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Facebook has reached settlements in a couple of class-action lawsuits, and that means if you used the social media platform over the last 15 years, you’re probably owed a payout.

Meta, Inc. (the parent company of Facebook) settled a class-action lawsuit for $725 million, compensating users who claimed that their personal information was not adequately protected. They also reached a $37.5 million settlement to address allegations of improper location tracking, paying eligible users who had location services turned off during a specific period.

The privacy lawsuit was originally filed back in 2018, and the location tracking lawsuit was filed in September 2022. In both cases, Facebook has settled and will pay customers a total of $762.5 million without admitting any wrongdoing. (But there are even more Facebook settlements swirling around, too.)

We’ve got all the info about these class-action settlements right here.


If you used Facebook at any point in the last 15 years, you’re eligible for the data breach settlement payout.

person holding iphone with facebook login page on screen

Anyone who used Facebook in the U.S. between May 24, 2007, and Dec. 22, 2022, is eligible for a payout from the $725 million settlement fund. That’s anyone, regardless of age — so long as you’re not a Facebook/Meta employee. That’s because Meta has settled a class-action lawsuit that accused the company of not adequately protecting users’ personal information. The lawsuit alleged that Facebook allowed other companies to access users’ data without permission, including information about their friends.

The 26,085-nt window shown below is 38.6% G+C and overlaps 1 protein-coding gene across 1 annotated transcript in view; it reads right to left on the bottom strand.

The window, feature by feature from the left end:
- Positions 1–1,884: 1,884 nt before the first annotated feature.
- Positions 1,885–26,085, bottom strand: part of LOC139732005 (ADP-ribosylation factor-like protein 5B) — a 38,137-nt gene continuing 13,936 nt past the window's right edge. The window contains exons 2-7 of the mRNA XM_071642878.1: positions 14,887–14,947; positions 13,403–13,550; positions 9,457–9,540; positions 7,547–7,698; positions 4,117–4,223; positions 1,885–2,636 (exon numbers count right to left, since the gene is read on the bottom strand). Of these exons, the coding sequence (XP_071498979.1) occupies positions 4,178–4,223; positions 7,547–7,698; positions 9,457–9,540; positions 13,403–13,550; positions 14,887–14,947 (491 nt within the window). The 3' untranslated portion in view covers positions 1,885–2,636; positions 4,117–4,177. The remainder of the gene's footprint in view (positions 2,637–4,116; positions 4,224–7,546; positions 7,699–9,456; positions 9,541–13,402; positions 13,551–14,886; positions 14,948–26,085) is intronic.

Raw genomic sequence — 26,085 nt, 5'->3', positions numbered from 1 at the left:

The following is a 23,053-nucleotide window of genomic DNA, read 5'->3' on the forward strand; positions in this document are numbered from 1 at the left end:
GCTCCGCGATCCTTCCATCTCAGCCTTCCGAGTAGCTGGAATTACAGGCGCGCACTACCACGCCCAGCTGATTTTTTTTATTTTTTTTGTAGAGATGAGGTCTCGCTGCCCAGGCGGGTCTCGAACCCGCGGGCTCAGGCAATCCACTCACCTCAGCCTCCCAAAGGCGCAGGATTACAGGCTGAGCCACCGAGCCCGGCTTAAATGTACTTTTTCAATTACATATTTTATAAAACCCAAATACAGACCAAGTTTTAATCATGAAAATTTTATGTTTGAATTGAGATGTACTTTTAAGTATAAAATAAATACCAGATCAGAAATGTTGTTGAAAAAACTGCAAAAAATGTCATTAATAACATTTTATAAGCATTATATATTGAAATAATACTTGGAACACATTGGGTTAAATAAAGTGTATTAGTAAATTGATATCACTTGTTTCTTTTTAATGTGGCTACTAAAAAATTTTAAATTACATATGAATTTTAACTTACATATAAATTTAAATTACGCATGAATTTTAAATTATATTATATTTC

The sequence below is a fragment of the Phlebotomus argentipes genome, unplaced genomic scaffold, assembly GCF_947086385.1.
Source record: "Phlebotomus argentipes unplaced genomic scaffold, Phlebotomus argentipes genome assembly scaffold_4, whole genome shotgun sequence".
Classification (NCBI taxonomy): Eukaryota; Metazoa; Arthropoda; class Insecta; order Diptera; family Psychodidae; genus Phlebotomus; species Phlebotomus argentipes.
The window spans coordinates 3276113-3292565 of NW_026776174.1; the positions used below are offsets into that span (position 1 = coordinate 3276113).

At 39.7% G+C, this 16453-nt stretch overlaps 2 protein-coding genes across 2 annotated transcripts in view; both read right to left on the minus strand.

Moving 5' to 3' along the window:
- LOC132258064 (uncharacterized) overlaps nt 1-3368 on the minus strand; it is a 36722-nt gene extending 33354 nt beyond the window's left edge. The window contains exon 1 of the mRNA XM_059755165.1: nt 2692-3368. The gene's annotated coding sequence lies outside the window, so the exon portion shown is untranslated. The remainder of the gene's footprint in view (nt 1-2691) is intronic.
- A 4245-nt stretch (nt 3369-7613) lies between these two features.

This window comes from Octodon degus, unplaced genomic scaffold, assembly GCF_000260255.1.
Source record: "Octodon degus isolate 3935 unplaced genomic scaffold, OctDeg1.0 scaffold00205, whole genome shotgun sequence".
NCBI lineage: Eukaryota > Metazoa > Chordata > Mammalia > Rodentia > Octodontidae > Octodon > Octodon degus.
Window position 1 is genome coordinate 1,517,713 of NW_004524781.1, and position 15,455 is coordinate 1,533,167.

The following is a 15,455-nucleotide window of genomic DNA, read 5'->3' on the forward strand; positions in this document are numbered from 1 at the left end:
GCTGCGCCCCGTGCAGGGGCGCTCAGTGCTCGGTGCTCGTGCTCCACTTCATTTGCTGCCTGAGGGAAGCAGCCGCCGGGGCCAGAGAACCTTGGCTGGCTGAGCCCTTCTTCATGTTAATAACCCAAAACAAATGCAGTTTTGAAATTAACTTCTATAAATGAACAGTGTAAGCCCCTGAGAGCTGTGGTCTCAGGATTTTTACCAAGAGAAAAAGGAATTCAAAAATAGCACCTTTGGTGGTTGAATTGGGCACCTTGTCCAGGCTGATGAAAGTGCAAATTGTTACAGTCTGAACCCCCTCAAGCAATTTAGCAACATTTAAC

So now, Meta has agreed to pay a whopping $725 million to affected customers. While they deny any wrongdoing, this settlement aims to compensate users who were impacted by the data breach. The best part is that you don’t need any proof to qualify for the settlement — so if you’ve used Facebook during the specified period, you’re eligible for a potential payout.

Each settlement class member may only file one claim.


And if you turned off Facebook location services off between 2015-2018, you could be eligible for a second settlement.

At pretty much the same time, Meta has resolved another class-action lawsuit related to Facebook location tracking. The lawsuit claimed that Facebook improperly tracked users’ locations, even when they had specifically turned off location services in their Facebook app.

Facebook has agreed to a settlement amount of $37.5 million. This settlement is designed to provide compensation to Facebook users in the United States who had their location services turned off on their iOS or Android smartphones between January 30, 2015, and April 18, 2018. Just like the data breach settlement, no proof is required to qualify for the location tracking settlement.


You have to file claims by Aug. 11 & 25, 2023, to qualify for the settlements.

Although proof isn’t required to get a settlement, if you qualify for either the data breach settlement or the location tracking settlement, you must file a claim to receive your payout.